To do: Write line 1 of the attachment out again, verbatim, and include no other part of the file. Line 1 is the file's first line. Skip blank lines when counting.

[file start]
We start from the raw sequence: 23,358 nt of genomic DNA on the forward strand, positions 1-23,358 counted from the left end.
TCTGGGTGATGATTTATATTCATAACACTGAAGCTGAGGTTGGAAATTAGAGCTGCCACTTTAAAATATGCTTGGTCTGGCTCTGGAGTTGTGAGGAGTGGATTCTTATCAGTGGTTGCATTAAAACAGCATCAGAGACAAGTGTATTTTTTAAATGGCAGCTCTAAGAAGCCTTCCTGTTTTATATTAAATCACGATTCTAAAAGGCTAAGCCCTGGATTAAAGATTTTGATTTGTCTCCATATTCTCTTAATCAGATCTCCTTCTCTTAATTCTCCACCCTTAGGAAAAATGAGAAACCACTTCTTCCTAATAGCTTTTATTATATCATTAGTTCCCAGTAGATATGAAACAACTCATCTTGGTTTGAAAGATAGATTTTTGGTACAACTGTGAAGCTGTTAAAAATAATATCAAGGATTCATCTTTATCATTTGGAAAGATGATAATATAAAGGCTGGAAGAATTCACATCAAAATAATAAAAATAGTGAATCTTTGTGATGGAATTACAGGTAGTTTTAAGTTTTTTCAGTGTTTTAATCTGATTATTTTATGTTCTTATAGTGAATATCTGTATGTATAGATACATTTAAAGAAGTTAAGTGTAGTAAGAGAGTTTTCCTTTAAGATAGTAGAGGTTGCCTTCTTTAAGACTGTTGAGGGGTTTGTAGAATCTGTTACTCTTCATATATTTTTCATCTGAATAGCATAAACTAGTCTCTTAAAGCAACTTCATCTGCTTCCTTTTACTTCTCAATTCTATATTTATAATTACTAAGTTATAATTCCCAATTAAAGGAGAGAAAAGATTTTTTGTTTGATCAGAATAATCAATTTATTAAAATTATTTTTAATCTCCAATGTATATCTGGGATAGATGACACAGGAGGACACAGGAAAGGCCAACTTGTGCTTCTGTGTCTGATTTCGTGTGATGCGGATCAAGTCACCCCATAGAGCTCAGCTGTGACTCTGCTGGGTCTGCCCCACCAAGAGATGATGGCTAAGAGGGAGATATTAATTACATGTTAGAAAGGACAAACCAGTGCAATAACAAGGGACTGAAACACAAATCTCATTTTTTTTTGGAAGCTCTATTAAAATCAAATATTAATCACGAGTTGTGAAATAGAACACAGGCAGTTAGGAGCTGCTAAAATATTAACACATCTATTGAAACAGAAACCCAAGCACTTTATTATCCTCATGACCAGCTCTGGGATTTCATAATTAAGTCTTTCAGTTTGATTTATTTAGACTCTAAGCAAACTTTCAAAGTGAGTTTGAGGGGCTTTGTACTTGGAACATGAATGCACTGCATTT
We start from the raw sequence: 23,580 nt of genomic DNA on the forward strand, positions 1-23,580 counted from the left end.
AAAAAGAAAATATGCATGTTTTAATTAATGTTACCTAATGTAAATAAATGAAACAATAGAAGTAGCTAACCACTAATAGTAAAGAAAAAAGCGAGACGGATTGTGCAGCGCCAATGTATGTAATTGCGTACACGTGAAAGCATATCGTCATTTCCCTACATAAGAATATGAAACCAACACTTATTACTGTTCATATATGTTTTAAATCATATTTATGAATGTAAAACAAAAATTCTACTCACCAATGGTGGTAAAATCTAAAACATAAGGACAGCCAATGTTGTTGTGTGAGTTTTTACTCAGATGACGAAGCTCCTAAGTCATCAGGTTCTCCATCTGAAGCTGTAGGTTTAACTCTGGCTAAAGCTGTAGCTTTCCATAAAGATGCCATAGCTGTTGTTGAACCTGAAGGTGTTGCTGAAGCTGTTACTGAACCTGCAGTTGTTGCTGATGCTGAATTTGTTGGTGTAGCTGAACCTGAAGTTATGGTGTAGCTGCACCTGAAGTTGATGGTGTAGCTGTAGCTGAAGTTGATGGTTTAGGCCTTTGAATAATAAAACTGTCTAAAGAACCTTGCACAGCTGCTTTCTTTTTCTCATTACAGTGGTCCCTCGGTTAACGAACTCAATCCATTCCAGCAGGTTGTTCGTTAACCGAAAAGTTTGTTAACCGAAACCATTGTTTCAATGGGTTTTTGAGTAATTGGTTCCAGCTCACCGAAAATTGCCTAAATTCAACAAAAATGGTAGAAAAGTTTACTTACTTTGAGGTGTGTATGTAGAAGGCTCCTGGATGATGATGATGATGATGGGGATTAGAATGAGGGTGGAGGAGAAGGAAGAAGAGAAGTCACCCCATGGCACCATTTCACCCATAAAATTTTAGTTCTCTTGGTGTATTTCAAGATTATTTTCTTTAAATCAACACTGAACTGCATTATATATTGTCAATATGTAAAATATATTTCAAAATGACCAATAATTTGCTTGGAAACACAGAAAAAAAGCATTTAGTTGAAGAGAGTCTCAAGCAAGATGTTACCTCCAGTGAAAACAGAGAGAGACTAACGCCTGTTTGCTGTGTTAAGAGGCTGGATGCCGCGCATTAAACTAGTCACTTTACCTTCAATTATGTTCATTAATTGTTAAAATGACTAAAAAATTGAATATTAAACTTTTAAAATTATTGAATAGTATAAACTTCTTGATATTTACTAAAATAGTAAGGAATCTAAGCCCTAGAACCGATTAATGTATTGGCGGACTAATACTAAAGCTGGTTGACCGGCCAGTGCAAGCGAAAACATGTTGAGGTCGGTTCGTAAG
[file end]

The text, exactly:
We start from the raw sequence: 23,358 nt of genomic DNA on the forward strand, positions 1-23,358 counted from the left end.